To apply for a loan modification, contact your lender’s loss mitigation department (also known as a home retention department). You should be able to find contact information for this department on your monthly mortgage statement or on the lender’s website. The Making Home Affordable (MHA) website has more information about what you’ll need to apply.
In some cases, the financial crisis that’s putting your mortgage payment out of your reach is only temporary. For instance, maybe you’ve lost your job, but you know you’ll be starting a new one in a few months. Or maybe you have health problems that have left you temporarily unable to work.
In a situation like this, a forbearance agreement can help you until you get back on your feet. Under these plans, the mortgage lender agrees to reduce, or even suspend, your mortgage payment for a set amount of time. They also promise not to foreclose on the property during this period. In exchange, you agree to resume paying your mortgage in full once the period is up, as well as paying extra to catch up on the missed payments.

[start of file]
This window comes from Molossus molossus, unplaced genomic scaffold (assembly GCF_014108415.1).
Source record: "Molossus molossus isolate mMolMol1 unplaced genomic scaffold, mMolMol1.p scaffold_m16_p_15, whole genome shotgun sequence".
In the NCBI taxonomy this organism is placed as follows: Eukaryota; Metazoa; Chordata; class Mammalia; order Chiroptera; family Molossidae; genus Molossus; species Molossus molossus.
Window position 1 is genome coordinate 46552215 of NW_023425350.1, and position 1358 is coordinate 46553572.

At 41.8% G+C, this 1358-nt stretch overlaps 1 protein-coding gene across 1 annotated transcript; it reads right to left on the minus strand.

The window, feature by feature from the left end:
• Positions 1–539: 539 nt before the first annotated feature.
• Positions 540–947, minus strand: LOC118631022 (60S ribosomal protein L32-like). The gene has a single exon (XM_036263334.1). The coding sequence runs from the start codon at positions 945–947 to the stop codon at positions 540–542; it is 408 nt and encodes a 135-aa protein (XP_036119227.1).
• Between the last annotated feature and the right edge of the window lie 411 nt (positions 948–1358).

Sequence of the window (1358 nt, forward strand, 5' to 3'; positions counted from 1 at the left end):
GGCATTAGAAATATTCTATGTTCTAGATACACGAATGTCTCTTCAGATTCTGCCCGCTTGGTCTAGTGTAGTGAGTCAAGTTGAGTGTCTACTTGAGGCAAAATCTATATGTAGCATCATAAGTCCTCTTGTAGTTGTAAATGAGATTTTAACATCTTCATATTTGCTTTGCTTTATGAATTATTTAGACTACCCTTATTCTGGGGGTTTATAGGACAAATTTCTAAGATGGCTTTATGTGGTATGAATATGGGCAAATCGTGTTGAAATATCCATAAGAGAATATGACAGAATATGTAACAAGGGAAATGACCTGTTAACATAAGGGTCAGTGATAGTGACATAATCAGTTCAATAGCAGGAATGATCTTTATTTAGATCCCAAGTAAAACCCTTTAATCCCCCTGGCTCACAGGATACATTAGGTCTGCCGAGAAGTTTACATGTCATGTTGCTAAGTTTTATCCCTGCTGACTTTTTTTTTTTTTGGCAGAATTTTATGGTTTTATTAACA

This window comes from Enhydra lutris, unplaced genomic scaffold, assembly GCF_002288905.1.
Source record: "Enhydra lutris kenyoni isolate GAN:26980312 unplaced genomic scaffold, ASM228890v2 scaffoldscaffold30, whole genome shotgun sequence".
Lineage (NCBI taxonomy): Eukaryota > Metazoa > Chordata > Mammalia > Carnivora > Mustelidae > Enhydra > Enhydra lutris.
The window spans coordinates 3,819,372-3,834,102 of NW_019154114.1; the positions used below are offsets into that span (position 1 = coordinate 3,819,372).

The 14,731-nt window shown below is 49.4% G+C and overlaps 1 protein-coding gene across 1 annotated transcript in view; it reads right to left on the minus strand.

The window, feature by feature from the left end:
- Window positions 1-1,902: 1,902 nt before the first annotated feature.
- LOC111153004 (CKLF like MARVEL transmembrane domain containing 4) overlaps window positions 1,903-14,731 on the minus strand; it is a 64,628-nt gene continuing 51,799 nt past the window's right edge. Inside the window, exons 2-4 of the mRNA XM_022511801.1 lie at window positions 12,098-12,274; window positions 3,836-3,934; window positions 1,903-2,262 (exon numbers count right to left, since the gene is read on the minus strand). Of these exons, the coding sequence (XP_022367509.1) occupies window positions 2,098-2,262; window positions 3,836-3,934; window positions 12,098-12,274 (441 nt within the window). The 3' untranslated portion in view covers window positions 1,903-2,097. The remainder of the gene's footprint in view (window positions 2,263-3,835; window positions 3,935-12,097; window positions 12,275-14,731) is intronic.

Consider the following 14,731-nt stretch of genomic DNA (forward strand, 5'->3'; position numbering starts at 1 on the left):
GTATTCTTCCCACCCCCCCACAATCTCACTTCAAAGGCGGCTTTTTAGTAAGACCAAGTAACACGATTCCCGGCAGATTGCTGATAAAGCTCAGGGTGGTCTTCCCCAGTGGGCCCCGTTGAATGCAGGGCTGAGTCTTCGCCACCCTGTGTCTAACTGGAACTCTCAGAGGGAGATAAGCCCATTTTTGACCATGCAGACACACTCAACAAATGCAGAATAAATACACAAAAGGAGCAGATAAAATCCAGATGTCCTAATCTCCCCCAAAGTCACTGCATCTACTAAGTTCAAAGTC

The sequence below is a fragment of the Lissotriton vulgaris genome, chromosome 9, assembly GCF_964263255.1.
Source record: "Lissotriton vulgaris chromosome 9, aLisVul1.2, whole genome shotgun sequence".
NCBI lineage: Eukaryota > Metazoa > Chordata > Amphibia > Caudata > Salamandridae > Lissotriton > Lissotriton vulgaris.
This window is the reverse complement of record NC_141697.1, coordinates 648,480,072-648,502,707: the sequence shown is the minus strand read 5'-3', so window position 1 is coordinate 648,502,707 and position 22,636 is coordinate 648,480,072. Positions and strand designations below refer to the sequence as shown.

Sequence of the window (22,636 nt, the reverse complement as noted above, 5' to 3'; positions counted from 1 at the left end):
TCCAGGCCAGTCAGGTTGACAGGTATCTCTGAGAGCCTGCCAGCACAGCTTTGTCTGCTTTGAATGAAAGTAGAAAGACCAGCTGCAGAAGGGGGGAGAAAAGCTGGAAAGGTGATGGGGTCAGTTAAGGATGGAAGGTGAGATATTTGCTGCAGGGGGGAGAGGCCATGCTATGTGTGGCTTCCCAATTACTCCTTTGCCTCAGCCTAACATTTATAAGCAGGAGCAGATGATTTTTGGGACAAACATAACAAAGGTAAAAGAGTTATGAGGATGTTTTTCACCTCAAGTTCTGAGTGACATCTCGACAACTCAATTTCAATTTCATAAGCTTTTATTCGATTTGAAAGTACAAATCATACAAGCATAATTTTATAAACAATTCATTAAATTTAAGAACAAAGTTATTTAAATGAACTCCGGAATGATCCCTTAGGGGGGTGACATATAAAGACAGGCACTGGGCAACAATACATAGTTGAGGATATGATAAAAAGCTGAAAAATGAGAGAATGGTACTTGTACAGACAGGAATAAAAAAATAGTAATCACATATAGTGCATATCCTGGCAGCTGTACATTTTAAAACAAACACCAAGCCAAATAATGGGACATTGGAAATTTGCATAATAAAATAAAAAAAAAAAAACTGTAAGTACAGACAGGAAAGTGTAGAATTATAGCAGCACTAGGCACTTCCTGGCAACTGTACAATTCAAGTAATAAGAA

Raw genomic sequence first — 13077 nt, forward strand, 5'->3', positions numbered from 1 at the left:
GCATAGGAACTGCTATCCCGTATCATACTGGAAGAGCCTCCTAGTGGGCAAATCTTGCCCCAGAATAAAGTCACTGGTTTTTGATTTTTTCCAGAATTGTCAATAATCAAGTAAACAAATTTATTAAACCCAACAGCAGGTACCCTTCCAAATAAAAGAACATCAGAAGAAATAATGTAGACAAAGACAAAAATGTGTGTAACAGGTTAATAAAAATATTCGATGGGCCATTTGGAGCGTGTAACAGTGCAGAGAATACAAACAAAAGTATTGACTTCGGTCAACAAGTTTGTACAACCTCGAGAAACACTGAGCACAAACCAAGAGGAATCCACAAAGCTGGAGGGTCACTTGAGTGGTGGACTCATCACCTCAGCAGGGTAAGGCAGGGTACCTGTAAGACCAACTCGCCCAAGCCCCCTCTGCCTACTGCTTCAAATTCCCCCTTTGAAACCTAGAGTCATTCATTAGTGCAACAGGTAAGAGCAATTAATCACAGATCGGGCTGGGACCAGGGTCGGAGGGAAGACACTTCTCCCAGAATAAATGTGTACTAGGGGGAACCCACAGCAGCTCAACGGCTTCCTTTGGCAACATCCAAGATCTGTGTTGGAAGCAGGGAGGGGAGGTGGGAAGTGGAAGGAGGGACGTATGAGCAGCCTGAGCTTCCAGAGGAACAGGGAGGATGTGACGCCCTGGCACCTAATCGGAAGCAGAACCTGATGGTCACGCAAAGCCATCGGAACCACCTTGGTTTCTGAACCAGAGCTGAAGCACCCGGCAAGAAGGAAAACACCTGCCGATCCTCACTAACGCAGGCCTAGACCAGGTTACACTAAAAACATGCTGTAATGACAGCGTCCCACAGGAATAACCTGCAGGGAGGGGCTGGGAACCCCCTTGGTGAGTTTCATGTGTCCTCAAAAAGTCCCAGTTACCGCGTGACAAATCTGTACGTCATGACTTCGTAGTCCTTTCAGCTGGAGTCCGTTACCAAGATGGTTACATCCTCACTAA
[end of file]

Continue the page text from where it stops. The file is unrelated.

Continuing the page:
The process for seeking loan forbearance starts out the same way as getting a loan modification: contact your lender and ask them to help you set up a plan. Just remember that forbearance is only a temporary solution. It won’t help you stay in a home you can’t afford.
Perhaps you’re at risk of foreclosure because you missed several mortgage payments during a short-term crisis, but you’re now back on your feet and meeting the payments again. In this case, a repayment plan offers you a way to get caught up and avoid foreclosure.